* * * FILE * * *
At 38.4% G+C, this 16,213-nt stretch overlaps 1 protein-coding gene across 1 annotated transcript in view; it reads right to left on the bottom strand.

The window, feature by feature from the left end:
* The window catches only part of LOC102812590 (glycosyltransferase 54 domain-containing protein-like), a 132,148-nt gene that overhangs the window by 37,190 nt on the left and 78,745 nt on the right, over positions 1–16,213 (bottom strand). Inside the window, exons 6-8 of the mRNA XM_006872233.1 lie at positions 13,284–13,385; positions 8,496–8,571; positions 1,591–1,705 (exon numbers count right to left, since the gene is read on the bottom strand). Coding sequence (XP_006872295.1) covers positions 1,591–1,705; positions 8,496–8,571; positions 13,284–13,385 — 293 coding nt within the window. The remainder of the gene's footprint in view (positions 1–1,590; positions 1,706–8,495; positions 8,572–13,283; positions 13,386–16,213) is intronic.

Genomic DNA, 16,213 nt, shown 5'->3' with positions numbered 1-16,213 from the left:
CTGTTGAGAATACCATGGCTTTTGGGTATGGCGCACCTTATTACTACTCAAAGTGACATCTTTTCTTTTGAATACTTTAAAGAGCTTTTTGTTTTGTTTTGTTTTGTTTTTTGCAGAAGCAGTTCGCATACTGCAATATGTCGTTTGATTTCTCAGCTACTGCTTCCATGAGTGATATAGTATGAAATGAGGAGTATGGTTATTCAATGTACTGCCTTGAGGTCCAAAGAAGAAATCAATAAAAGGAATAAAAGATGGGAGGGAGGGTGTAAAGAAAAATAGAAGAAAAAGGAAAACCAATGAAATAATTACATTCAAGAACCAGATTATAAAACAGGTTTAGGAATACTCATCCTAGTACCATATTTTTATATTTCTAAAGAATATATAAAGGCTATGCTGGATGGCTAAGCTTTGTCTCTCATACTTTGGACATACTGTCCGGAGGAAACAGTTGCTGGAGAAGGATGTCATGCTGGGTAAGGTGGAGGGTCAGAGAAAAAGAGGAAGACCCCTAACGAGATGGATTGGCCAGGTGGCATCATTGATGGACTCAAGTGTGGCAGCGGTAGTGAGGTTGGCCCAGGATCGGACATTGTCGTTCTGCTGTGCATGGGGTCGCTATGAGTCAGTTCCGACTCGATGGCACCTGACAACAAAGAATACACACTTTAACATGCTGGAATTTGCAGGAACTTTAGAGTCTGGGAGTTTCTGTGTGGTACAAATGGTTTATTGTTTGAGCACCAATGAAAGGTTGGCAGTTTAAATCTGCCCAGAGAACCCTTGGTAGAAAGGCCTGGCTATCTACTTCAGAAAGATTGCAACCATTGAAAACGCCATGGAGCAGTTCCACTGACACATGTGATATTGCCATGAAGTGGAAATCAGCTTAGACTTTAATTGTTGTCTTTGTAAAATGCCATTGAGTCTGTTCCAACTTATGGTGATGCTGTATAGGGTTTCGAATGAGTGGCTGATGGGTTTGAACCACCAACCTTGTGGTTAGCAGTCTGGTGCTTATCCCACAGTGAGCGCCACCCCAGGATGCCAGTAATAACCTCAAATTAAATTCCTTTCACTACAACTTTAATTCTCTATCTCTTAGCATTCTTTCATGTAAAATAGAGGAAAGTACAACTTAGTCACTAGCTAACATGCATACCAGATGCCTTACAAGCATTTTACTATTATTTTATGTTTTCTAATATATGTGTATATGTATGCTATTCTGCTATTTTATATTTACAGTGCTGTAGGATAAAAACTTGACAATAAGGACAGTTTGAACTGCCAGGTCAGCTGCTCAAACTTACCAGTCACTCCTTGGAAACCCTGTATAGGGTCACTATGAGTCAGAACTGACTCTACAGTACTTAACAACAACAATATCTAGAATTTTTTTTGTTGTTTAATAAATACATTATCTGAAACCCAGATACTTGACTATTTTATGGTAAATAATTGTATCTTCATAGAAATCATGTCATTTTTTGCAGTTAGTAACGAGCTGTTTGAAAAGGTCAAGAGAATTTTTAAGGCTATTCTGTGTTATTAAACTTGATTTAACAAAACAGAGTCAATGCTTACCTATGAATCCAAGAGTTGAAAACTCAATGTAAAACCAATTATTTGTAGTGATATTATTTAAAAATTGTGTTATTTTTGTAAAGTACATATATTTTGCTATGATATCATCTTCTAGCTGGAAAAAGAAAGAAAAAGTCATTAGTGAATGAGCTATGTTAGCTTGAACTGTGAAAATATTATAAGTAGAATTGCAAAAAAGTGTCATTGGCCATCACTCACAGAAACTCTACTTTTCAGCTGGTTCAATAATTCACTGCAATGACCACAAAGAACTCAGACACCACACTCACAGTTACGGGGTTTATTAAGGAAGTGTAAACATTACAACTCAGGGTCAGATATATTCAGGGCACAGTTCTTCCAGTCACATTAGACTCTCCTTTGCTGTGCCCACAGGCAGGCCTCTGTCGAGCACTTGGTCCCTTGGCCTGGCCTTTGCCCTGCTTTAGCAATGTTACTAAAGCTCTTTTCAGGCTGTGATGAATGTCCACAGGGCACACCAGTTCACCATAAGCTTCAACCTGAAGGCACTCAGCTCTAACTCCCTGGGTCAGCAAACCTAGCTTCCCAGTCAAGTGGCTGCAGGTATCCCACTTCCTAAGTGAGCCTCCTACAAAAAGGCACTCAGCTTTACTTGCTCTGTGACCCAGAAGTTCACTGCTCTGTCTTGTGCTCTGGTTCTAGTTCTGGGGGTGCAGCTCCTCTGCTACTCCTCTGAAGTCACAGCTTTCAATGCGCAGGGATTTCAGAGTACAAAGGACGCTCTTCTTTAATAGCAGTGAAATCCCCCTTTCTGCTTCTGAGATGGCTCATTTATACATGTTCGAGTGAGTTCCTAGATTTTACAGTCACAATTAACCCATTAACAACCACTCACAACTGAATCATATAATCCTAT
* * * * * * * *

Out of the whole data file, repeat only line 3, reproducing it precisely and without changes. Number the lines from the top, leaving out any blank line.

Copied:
* The window catches only part of LOC102812590 (glycosyltransferase 54 domain-containing protein-like), a 132,148-nt gene that overhangs the window by 37,190 nt on the left and 78,745 nt on the right, over positions 1–16,213 (bottom strand). Inside the window, exons 6-8 of the mRNA XM_006872233.1 lie at positions 13,284–13,385; positions 8,496–8,571; positions 1,591–1,705 (exon numbers count right to left, since the gene is read on the bottom strand). Coding sequence (XP_006872295.1) covers positions 1,591–1,705; positions 8,496–8,571; positions 13,284–13,385 — 293 coding nt within the window. The remainder of the gene's footprint in view (positions 1–1,590; positions 1,706–8,495; positions 8,572–13,283; positions 13,386–16,213) is intronic.